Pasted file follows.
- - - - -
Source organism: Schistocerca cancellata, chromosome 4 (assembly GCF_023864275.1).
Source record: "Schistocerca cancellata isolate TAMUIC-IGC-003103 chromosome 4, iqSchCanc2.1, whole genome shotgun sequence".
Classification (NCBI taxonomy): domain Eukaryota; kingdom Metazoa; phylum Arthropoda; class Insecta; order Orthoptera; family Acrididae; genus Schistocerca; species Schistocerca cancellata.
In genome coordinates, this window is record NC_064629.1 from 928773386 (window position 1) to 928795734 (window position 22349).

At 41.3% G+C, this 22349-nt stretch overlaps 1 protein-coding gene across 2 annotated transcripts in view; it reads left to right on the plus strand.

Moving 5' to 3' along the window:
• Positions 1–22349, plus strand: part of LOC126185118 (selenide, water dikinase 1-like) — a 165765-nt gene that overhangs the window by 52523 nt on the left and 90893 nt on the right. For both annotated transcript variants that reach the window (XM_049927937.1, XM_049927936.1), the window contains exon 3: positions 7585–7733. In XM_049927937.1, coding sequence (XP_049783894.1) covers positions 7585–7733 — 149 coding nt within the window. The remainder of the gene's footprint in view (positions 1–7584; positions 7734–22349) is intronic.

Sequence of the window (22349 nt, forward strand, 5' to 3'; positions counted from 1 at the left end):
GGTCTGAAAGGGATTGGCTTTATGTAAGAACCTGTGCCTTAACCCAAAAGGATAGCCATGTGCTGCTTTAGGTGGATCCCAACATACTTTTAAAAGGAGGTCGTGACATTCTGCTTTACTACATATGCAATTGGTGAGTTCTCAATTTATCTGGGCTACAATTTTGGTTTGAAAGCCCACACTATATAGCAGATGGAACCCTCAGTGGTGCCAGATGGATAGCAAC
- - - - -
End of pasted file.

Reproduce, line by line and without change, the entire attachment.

Source organism: Schistocerca cancellata, chromosome 4 (assembly GCF_023864275.1).
Source record: "Schistocerca cancellata isolate TAMUIC-IGC-003103 chromosome 4, iqSchCanc2.1, whole genome shotgun sequence".
Classification (NCBI taxonomy): domain Eukaryota; kingdom Metazoa; phylum Arthropoda; class Insecta; order Orthoptera; family Acrididae; genus Schistocerca; species Schistocerca cancellata.
In genome coordinates, this window is record NC_064629.1 from 928773386 (window position 1) to 928795734 (window position 22349).

At 41.3% G+C, this 22349-nt stretch overlaps 1 protein-coding gene across 2 annotated transcripts in view; it reads left to right on the plus strand.

Moving 5' to 3' along the window:
• Positions 1–22349, plus strand: part of LOC126185118 (selenide, water dikinase 1-like) — a 165765-nt gene that overhangs the window by 52523 nt on the left and 90893 nt on the right. For both annotated transcript variants that reach the window (XM_049927937.1, XM_049927936.1), the window contains exon 3: positions 7585–7733. In XM_049927937.1, coding sequence (XP_049783894.1) covers positions 7585–7733 — 149 coding nt within the window. The remainder of the gene's footprint in view (positions 1–7584; positions 7734–22349) is intronic.

Sequence of the window (22349 nt, forward strand, 5' to 3'; positions counted from 1 at the left end):
GGTCTGAAAGGGATTGGCTTTATGTAAGAACCTGTGCCTTAACCCAAAAGGATAGCCATGTGCTGCTTTAGGTGGATCCCAACATACTTTTAAAAGGAGGTCGTGACATTCTGCTTTACTACATATGCAATTGGTGAGTTCTCAATTTATCTGGGCTACAATTTTGGTTTGAAAGCCCACACTATATAGCAGATGGAACCCTCAGTGGTGCCAGATGGATAGCAAC